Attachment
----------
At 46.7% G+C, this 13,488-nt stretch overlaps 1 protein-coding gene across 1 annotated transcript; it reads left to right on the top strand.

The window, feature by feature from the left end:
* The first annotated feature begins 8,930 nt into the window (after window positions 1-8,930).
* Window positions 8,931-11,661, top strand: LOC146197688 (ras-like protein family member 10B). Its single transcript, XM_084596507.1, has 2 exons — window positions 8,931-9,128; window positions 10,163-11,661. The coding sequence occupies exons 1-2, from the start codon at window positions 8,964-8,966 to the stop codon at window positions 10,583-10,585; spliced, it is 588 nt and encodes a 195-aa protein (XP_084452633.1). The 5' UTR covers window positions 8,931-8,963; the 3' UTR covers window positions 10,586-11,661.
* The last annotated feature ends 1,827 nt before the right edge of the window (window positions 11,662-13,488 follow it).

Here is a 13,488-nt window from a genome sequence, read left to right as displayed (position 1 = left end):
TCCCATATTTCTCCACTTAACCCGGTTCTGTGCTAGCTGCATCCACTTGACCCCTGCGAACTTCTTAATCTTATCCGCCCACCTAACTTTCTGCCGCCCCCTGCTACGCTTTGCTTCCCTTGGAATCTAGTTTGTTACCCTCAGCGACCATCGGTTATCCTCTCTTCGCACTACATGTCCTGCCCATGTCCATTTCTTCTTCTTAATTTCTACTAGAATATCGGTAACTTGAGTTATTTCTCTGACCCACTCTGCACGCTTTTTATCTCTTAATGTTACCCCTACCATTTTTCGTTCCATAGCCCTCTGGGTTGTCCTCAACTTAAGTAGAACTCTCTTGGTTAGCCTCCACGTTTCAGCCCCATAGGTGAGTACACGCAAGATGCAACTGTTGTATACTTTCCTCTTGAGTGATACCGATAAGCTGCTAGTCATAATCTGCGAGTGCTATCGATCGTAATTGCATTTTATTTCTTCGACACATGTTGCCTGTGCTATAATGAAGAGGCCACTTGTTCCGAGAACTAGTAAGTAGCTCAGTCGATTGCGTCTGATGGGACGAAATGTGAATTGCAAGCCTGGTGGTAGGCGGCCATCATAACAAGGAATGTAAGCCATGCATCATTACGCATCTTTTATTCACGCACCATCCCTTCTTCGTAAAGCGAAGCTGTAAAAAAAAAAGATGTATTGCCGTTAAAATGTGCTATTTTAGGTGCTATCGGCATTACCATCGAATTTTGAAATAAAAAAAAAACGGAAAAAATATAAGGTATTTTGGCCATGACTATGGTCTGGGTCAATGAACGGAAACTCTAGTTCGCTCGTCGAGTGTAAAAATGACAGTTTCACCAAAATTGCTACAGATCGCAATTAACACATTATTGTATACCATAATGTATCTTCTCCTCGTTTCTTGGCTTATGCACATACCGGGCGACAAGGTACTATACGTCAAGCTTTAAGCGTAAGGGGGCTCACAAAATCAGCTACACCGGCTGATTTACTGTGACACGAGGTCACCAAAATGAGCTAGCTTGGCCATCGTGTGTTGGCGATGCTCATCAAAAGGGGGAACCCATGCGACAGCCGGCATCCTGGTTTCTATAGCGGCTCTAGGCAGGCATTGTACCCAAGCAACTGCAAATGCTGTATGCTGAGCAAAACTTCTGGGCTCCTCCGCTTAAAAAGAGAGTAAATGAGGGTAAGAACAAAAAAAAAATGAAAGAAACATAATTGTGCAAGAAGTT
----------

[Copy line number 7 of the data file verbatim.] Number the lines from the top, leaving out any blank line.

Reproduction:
TCCCATATTTCTCCACTTAACCCGGTTCTGTGCTAGCTGCATCCACTTGACCCCTGCGAACTTCTTAATCTTATCCGCCCACCTAACTTTCTGCCGCCCCCTGCTACGCTTTGCTTCCCTTGGAATCTAGTTTGTTACCCTCAGCGACCATCGGTTATCCTCTCTTCGCACTACATGTCCTGCCCATGTCCATTTCTTCTTCTTAATTTCTACTAGAATATCGGTAACTTGAGTTATTTCTCTGACCCACTCTGCACGCTTTTTATCTCTTAATGTTACCCCTACCATTTTTCGTTCCATAGCCCTCTGGGTTGTCCTCAACTTAAGTAGAACTCTCTTGGTTAGCCTCCACGTTTCAGCCCCATAGGTGAGTACACGCAAGATGCAACTGTTGTATACTTTCCTCTTGAGTGATACCGATAAGCTGCTAGTCATAATCTGCGAGTGCTATCGATCGTAATTGCATTTTATTTCTTCGACACATGTTGCCTGTGCTATAATGAAGAGGCCACTTGTTCCGAGAACTAGTAAGTAGCTCAGTCGATTGCGTCTGATGGGACGAAATGTGAATTGCAAGCCTGGTGGTAGGCGGCCATCATAACAAGGAATGTAAGCCATGCATCATTACGCATCTTTTATTCACGCACCATCCCTTCTTCGTAAAGCGAAGCTGTAAAAAAAAAAGATGTATTGCCGTTAAAATGTGCTATTTTAGGTGCTATCGGCATTACCATCGAATTTTGAAATAAAAAAAAAACGGAAAAAATATAAGGTATTTTGGCCATGACTATGGTCTGGGTCAATGAACGGAAACTCTAGTTCGCTCGTCGAGTGTAAAAATGACAGTTTCACCAAAATTGCTACAGATCGCAATTAACACATTATTGTATACCATAATGTATCTTCTCCTCGTTTCTTGGCTTATGCACATACCGGGCGACAAGGTACTATACGTCAAGCTTTAAGCGTAAGGGGGCTCACAAAATCAGCTACACCGGCTGATTTACTGTGACACGAGGTCACCAAAATGAGCTAGCTTGGCCATCGTGTGTTGGCGATGCTCATCAAAAGGGGGAACCCATGCGACAGCCGGCATCCTGGTTTCTATAGCGGCTCTAGGCAGGCATTGTACCCAAGCAACTGCAAATGCTGTATGCTGAGCAAAACTTCTGGGCTCCTCCGCTTAAAAAGAGAGTAAATGAGGGTAAGAACAAAAAAAAAATGAAAGAAACATAATTGTGCAAGAAGTT